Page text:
Contact Us

PW Case Review Form
*    Denotes required field.

   * First Name 

   * Last Name 

   * Email 


   * Please describe your case:

What injury have you suffered?

For verification purposes, please answer the below question:

No Yes, I agree to the Parker Waichman LLP disclaimers. Click here to review.

Yes, I would like to receive the Parker Waichman LLP monthly newsletter, InjuryAlert.

please do not fill out the field below.


Oct 15, 2002 | NYPOST.COM Martha Stewart's pal Sam Waksal is expected to plead guilty as early as today to insider-trading charges stemming from the ImClone scandal, putting federal investigators one step closer to prosecuting the domestic diva.

Two sources told The Post last night the ImClone founder was planning to enter a plea in the hope of reducing his prison sentence and saving his father and daughter from being charged.

It was not clear whether Waksal has agreed to testify against Stewart - as has the assistant to her broker - but he will tell investigators all he knows about the trading of Imclone stocks on Dec. 27, the sources said.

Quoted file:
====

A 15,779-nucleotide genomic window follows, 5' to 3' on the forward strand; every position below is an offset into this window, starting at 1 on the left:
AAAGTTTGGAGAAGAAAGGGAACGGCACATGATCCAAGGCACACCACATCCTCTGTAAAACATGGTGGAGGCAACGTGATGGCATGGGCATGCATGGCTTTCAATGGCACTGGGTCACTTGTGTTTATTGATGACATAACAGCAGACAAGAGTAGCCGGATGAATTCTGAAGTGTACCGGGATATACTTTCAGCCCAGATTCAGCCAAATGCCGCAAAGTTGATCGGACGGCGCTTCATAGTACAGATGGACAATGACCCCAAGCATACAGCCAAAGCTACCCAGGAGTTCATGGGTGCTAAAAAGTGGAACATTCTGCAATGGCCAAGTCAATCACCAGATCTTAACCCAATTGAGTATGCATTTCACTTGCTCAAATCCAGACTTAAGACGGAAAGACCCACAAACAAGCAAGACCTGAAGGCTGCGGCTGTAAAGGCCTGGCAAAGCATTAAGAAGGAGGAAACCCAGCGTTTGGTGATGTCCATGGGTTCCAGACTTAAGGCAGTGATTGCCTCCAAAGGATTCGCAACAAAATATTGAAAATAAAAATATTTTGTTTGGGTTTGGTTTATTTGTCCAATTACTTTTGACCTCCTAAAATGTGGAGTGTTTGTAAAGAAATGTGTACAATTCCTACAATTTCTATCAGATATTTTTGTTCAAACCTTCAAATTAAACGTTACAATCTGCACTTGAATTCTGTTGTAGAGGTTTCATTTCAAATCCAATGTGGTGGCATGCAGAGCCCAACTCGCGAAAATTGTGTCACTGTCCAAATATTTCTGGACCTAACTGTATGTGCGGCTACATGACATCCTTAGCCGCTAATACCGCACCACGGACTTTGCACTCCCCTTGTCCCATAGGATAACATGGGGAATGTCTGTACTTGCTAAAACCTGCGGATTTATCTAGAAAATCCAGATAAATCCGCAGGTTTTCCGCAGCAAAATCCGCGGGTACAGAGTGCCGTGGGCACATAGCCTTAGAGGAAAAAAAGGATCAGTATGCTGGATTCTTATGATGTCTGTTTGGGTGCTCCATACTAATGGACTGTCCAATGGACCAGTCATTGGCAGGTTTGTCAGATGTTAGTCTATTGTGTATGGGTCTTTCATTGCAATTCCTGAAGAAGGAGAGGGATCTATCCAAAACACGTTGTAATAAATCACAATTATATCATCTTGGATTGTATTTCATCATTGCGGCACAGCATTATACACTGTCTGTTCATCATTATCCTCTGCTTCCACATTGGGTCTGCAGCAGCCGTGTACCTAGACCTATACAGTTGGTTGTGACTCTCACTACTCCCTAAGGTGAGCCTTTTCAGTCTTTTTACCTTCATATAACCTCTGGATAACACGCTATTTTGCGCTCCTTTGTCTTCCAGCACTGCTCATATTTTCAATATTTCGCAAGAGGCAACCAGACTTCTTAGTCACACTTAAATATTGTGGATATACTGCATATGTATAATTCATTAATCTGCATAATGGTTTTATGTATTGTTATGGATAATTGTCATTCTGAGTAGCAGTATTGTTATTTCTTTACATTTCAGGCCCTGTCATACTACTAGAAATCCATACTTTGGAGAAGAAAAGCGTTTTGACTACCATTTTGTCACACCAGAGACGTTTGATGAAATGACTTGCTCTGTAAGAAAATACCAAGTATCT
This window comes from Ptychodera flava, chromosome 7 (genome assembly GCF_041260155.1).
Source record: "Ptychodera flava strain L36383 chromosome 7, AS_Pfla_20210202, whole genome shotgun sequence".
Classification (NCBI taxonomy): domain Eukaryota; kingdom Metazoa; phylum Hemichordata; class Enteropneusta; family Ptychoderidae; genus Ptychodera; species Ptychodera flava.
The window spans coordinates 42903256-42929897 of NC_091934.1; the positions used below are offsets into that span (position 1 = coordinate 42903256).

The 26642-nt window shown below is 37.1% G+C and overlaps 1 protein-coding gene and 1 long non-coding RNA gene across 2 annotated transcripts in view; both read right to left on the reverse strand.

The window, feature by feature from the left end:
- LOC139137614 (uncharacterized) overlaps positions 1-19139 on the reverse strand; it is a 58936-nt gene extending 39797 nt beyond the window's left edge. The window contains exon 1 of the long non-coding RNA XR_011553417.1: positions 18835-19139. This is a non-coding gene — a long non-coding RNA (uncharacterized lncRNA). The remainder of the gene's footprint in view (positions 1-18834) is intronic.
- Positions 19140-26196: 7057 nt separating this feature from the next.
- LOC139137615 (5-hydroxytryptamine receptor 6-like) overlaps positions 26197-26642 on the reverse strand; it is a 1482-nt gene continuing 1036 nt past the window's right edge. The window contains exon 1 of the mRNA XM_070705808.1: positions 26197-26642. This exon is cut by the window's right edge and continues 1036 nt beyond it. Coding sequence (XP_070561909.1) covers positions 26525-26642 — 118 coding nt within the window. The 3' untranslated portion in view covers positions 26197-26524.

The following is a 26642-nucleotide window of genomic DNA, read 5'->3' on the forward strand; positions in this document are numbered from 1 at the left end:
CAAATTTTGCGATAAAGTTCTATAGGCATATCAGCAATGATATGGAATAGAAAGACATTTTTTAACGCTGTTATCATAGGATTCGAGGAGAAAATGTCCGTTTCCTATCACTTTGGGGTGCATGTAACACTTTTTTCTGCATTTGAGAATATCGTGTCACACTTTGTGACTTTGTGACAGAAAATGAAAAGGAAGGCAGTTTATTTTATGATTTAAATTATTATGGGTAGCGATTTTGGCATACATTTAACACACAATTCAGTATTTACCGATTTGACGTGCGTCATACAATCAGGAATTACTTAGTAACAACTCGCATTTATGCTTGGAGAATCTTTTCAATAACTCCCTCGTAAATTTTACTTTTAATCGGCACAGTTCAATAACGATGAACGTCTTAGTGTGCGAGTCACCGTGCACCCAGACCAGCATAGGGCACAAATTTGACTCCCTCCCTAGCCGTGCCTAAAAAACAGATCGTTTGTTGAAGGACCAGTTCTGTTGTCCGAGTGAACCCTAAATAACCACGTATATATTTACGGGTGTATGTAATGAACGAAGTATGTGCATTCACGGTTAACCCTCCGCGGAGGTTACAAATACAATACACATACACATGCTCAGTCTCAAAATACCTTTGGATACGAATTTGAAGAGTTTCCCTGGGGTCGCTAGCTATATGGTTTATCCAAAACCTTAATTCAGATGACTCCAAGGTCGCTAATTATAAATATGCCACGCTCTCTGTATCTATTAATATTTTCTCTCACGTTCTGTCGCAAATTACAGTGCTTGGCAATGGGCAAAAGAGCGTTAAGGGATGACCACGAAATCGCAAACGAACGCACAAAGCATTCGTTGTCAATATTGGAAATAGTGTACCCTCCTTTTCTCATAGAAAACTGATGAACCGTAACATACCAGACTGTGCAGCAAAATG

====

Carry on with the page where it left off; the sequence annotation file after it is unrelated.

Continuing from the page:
Stewart sold off 3,900 of her ImClone shares that day, the same day Waksal allegedly told his daughter Aliza and father, Jack, to dump millions of dollars worth of the stock after learning the Food and Drug Administration was about to reject a key application involving the company's highly touted cancer drug.

Stewart maintains she dumped her stock because of a pre-existing arrangement with her high-flying society broker, Peter Bacanovic, to sell when the share price dropped below $60.

But Bacanovic's assistant at Merrill Lynch, Douglas Faneuil, has contradicted her story and is prepared to testify against her.

Waksal's decision to take a plea came after federal prosecutor Michael Schachter told a Manhattan judge in August the case was "very simple."

Waksal, 54, had pleaded not guilty to 13 charges, including bank fraud.

Now, he is expected to admit at least to securities-fraud.

He was intending to fight the charges, until four new counts, including the bank-fraud charge, were added in August. Then Waksal began new talks with the office of Manhattan U.S. Attorney Jim Comey.

Waksal had been charged in June with nine counts of securities fraud, conspiracy to commit securities fraud, and perjury.

He would have run the risk of facing a maximum sentence of 30 years on the bank-fraud charge alone if he went to trial and was convicted. That was a factor in his change of heart, sources said.

He would still face several years' prison time under the deal, but investigators have indicated they would not file charges against his father and daughter.

Related articles
Parker Waichman Accolades And Reviews Best Lawyers Find Us On Avvo